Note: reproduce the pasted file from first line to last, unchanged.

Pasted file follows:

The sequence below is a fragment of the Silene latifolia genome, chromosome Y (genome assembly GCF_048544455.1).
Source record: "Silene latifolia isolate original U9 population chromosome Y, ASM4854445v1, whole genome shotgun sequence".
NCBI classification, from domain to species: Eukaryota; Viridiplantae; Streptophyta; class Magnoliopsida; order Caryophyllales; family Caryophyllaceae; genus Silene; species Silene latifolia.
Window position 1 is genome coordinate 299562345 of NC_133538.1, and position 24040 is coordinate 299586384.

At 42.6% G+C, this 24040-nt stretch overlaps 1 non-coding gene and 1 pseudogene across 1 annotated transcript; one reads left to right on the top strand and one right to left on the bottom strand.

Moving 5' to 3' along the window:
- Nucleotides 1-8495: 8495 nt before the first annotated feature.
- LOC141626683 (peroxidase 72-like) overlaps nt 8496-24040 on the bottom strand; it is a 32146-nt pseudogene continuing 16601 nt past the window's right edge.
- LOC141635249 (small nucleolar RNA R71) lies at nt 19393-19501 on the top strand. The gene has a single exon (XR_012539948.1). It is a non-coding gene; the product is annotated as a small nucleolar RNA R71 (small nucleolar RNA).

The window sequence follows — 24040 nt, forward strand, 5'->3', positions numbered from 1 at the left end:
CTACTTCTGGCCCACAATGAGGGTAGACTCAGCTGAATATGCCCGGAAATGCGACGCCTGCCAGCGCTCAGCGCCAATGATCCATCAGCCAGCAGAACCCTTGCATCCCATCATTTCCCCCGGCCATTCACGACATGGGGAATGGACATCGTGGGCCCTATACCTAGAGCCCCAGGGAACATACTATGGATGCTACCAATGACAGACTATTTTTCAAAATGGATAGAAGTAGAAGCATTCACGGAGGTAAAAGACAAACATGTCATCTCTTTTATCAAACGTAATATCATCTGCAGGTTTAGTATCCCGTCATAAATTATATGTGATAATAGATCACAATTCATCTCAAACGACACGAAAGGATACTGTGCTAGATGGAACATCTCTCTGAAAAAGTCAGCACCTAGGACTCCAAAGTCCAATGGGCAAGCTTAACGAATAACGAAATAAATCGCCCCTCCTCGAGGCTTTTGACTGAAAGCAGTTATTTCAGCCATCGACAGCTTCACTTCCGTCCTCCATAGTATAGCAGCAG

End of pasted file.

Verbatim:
The sequence below is a fragment of the Silene latifolia genome, chromosome Y (genome assembly GCF_048544455.1).
Source record: "Silene latifolia isolate original U9 population chromosome Y, ASM4854445v1, whole genome shotgun sequence".
NCBI classification, from domain to species: Eukaryota; Viridiplantae; Streptophyta; class Magnoliopsida; order Caryophyllales; family Caryophyllaceae; genus Silene; species Silene latifolia.
Window position 1 is genome coordinate 299562345 of NC_133538.1, and position 24040 is coordinate 299586384.

At 42.6% G+C, this 24040-nt stretch overlaps 1 non-coding gene and 1 pseudogene across 1 annotated transcript; one reads left to right on the top strand and one right to left on the bottom strand.

Moving 5' to 3' along the window:
- Nucleotides 1-8495: 8495 nt before the first annotated feature.
- LOC141626683 (peroxidase 72-like) overlaps nt 8496-24040 on the bottom strand; it is a 32146-nt pseudogene continuing 16601 nt past the window's right edge.
- LOC141635249 (small nucleolar RNA R71) lies at nt 19393-19501 on the top strand. The gene has a single exon (XR_012539948.1). It is a non-coding gene; the product is annotated as a small nucleolar RNA R71 (small nucleolar RNA).

The window sequence follows — 24040 nt, forward strand, 5'->3', positions numbered from 1 at the left end:
CTACTTCTGGCCCACAATGAGGGTAGACTCAGCTGAATATGCCCGGAAATGCGACGCCTGCCAGCGCTCAGCGCCAATGATCCATCAGCCAGCAGAACCCTTGCATCCCATCATTTCCCCCGGCCATTCACGACATGGGGAATGGACATCGTGGGCCCTATACCTAGAGCCCCAGGGAACATACTATGGATGCTACCAATGACAGACTATTTTTCAAAATGGATAGAAGTAGAAGCATTCACGGAGGTAAAAGACAAACATGTCATCTCTTTTATCAAACGTAATATCATCTGCAGGTTTAGTATCCCGTCATAAATTATATGTGATAATAGATCACAATTCATCTCAAACGACACGAAAGGATACTGTGCTAGATGGAACATCTCTCTGAAAAAGTCAGCACCTAGGACTCCAAAGTCCAATGGGCAAGCTTAACGAATAACGAAATAAATCGCCCCTCCTCGAGGCTTTTGACTGAAAGCAGTTATTTCAGCCATCGACAGCTTCACTTCCGTCCTCCATAGTATAGCAGCAG